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Monday, November 10, 2014
Manohar Parrikar needs to modernize military arsenal on a war footing
NEW DELHI: It was a no-brainer that the gigantic defence ministry, with its complexities and national security imperatives, required a full-time Raksha Mantri. It was all the more critical after eight years of a "holding operation" by the risk-averse A K Antony. When he took "additional charge" of defence in May, finance minister Arun Jaitley made it clear that it was a stopgap arrangement.
Now, that Manohar Parrikar is the new defence minister, Jaitley will not have to divide his attention between North and South Blocks. Jaitley has done some ground work, which ranges from clearing several long-pending projects worth Rs 1,20,000 crore to pushing for indigenous manufacture of helicopters to submarines. Apart from a nuanced blacklisting policy to replace the older indiscriminate one, the FDI cap in defence production too has been raised to 49% from the earlier 26%. But it'll take a lot more to ensure Modi's 'Make in India' rhetoric is actually translated into concrete action on the ground to build a robust defence industry base. India cannot afford to remain in the strategically-vulnerable position of being the world's largest arms importer, sourcing over 65% of its military hardware from abroad.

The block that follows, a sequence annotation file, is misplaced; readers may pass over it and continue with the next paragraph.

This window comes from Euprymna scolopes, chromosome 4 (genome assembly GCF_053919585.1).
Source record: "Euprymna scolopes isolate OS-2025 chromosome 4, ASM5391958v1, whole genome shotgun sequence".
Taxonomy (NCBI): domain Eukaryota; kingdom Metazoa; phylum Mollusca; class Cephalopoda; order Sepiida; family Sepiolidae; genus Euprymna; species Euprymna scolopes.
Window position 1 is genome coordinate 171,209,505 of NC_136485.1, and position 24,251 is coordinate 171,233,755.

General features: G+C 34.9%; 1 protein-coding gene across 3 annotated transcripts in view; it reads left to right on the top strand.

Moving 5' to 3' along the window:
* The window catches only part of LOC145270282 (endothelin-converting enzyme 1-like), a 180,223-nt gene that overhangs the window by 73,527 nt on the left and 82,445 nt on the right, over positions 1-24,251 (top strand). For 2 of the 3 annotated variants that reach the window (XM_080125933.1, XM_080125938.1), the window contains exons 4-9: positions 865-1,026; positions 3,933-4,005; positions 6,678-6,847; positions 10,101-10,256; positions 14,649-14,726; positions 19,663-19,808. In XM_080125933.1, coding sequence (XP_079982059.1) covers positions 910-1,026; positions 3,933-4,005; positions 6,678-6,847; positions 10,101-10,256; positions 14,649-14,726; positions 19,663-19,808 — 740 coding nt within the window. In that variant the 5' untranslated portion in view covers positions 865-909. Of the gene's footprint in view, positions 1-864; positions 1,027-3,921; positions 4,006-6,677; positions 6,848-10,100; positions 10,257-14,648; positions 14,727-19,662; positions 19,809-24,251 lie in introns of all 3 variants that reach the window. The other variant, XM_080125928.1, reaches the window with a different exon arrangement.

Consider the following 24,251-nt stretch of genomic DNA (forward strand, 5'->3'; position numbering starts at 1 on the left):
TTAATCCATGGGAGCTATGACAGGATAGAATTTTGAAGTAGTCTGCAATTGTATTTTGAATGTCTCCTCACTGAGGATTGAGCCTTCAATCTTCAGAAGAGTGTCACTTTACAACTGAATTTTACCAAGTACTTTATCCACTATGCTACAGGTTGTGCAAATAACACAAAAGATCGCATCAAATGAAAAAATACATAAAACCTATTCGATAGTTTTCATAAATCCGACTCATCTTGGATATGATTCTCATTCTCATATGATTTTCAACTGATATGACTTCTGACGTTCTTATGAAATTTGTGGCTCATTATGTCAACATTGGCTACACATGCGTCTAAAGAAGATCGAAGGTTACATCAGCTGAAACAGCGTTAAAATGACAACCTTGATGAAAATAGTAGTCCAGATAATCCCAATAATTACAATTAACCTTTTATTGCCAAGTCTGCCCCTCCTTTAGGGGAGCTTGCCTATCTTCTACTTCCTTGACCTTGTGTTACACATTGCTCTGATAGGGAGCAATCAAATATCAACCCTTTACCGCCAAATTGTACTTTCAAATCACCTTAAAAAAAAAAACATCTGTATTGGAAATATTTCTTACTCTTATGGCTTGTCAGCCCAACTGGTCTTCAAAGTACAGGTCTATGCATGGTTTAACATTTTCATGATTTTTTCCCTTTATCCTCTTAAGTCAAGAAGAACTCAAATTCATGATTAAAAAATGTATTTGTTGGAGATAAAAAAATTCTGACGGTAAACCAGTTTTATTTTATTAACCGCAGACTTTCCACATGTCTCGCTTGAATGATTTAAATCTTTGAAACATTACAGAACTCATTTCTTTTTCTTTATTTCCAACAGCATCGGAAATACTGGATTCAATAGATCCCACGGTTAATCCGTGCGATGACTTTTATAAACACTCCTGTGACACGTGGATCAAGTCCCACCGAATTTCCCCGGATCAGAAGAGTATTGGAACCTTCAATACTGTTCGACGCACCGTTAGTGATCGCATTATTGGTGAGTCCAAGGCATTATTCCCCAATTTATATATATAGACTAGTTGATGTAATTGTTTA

Forces continue to battle operational shortages, from submarines, fighters and helicopters to howitzers, air defence weapons and night-vision devices, despite India having spent Rs 83,458 crore on importing weapons in the last three years. Then, systemic reforms are required to revamp the country's moribund higher defence management. There is need to bridge the civil-military divide by integrating Service HQs with the MoD, create tri-Service commands for space, cyber and special operations, streamline cum- bersome arms procurement procedures, and overhaul the tardy functioning of DRDO and its 50 labs, five defence PSUs, four shipyards and 39 ordnance factories.
The pace of border infrastructure development is another vital matter. Only 18 of the 73 "strategic'' roads, identified for construction along the Line of Actual Control with China a decade ago, have been completed till now. Construction of the 14 "strategic" railway lines is yet to kick off. There are also the highly- emotive issues like the National War Memorial or the yet-to-be-implemented policy of one-rank, one-pension for 14 lakh serving and almost 30 lakh retired military person- nel spread across the country.